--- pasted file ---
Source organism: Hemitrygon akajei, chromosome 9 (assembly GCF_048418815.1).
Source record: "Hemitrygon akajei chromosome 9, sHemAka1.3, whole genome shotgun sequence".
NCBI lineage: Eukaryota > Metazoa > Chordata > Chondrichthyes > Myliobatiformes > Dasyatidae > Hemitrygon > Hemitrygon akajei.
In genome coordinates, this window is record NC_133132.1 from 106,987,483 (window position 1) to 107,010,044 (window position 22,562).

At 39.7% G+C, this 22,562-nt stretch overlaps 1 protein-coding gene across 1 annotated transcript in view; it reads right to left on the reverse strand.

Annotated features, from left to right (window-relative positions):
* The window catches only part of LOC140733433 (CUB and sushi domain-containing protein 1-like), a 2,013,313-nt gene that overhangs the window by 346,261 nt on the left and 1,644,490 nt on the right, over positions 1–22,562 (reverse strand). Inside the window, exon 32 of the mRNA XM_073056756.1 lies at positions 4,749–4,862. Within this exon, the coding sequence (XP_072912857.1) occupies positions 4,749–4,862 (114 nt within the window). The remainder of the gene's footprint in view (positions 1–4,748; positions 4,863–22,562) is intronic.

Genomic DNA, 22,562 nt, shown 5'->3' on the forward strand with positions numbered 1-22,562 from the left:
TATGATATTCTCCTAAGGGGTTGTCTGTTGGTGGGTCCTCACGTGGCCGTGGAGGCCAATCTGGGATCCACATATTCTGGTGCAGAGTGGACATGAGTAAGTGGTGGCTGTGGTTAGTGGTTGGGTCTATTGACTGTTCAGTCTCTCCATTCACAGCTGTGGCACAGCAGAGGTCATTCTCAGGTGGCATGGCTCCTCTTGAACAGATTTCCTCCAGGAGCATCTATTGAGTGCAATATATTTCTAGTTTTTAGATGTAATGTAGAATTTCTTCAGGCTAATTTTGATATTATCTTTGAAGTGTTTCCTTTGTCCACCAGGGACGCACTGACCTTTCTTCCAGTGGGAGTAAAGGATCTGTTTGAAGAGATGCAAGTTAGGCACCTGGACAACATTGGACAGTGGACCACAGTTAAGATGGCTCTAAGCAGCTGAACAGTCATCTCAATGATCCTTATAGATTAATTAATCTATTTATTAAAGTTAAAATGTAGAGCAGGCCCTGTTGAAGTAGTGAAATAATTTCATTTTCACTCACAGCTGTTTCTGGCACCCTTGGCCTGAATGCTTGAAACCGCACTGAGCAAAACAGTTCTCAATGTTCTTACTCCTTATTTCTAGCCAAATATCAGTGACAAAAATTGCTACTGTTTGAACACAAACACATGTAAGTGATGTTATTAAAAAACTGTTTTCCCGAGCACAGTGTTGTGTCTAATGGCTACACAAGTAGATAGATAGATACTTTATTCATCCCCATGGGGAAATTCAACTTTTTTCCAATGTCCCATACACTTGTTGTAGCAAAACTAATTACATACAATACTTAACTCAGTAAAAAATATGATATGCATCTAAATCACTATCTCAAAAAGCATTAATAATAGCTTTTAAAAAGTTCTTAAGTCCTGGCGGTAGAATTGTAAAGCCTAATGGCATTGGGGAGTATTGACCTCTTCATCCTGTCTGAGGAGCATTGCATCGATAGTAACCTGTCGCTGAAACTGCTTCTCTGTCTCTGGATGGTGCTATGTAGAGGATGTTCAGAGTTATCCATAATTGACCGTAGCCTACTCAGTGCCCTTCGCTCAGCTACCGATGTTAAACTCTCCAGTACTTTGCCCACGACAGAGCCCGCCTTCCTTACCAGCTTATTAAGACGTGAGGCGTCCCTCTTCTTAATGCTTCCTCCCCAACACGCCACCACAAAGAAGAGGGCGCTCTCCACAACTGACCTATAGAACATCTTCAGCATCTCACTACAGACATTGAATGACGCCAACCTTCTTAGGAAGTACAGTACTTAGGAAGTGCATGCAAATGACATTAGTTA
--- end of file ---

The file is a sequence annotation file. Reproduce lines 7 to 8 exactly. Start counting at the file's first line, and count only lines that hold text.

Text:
* The window catches only part of LOC140733433 (CUB and sushi domain-containing protein 1-like), a 2,013,313-nt gene that overhangs the window by 346,261 nt on the left and 1,644,490 nt on the right, over positions 1–22,562 (reverse strand). Inside the window, exon 32 of the mRNA XM_073056756.1 lies at positions 4,749–4,862. Within this exon, the coding sequence (XP_072912857.1) occupies positions 4,749–4,862 (114 nt within the window). The remainder of the gene's footprint in view (positions 1–4,748; positions 4,863–22,562) is intronic.

Genomic DNA, 22,562 nt, shown 5'->3' on the forward strand with positions numbered 1-22,562 from the left: